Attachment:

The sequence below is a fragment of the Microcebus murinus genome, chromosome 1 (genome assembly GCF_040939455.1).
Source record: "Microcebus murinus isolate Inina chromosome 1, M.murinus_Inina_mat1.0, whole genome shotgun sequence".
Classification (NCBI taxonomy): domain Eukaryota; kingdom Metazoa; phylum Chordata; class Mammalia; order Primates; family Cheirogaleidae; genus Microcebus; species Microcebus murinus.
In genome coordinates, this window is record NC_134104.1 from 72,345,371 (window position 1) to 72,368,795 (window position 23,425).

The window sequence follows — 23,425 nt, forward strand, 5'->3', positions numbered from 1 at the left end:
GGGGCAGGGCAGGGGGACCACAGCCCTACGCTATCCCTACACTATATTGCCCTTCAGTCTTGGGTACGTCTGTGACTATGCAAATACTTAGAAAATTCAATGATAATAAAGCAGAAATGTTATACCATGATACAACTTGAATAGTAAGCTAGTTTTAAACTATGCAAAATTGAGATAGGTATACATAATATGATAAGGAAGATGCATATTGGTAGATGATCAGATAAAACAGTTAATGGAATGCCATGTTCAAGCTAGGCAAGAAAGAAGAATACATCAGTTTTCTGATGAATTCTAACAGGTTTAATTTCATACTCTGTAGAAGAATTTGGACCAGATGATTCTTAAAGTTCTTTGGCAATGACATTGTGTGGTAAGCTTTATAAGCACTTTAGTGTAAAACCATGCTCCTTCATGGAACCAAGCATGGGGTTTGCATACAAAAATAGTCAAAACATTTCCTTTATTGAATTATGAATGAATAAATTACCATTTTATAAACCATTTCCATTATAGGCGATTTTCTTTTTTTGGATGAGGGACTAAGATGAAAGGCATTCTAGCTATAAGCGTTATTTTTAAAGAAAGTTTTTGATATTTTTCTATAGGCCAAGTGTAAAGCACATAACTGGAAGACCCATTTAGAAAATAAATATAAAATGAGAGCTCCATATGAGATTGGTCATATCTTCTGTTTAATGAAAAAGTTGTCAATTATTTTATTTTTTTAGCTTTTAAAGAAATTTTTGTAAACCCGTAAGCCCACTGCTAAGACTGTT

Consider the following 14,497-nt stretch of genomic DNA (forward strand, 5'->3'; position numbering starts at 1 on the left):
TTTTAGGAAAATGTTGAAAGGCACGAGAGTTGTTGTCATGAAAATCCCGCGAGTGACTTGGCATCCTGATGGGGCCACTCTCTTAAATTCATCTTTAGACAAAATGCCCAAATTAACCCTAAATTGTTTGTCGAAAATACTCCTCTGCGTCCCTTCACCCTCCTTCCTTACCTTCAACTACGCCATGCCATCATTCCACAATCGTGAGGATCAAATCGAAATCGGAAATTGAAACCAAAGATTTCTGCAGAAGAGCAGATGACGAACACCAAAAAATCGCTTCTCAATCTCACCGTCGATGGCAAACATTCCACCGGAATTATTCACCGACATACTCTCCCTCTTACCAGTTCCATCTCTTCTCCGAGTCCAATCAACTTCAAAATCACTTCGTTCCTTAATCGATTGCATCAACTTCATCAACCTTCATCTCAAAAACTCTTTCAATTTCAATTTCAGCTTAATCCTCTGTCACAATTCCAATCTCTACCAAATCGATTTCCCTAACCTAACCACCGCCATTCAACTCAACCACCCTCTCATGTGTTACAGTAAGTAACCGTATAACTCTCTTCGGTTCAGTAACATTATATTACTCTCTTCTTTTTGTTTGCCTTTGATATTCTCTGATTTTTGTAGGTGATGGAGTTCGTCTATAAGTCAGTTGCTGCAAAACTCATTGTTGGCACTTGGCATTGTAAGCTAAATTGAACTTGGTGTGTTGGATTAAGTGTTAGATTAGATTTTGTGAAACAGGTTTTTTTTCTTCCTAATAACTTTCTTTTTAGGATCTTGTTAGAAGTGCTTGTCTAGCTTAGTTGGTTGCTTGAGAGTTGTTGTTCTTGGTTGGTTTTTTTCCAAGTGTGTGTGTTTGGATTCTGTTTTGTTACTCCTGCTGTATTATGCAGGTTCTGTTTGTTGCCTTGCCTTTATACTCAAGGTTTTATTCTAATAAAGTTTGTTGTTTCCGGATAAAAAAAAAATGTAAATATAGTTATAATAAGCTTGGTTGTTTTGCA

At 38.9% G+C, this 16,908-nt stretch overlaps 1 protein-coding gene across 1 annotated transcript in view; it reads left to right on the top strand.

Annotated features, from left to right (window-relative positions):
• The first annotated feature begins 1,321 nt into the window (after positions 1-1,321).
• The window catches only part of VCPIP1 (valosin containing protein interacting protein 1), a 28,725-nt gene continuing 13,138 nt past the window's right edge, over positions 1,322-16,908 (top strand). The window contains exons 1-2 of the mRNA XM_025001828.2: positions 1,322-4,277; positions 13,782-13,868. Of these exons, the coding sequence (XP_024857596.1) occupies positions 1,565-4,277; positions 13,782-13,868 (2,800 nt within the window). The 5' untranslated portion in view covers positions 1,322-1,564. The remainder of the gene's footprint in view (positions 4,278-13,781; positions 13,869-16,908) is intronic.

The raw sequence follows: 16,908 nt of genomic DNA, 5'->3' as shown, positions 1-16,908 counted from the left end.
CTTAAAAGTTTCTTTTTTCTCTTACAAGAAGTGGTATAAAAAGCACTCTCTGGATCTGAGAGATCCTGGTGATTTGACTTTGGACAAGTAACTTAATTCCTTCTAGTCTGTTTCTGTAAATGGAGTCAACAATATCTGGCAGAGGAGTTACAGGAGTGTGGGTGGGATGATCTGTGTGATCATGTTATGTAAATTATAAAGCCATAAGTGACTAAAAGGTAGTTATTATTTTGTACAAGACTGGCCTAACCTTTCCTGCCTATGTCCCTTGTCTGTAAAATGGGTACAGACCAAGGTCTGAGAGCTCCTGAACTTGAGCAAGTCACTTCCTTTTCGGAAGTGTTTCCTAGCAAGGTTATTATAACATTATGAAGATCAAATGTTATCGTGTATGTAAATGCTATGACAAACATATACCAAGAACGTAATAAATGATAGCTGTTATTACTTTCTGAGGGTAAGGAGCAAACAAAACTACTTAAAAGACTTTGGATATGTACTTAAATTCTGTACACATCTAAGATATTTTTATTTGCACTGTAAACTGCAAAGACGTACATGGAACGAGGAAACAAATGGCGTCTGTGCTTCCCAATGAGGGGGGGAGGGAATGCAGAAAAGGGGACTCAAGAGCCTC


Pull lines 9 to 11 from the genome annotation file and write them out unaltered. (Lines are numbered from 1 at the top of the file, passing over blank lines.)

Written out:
At 38.9% G+C, this 16,908-nt stretch overlaps 1 protein-coding gene across 1 annotated transcript in view; it reads left to right on the top strand.

Annotated features, from left to right (window-relative positions):
• The first annotated feature begins 1,321 nt into the window (after positions 1-1,321).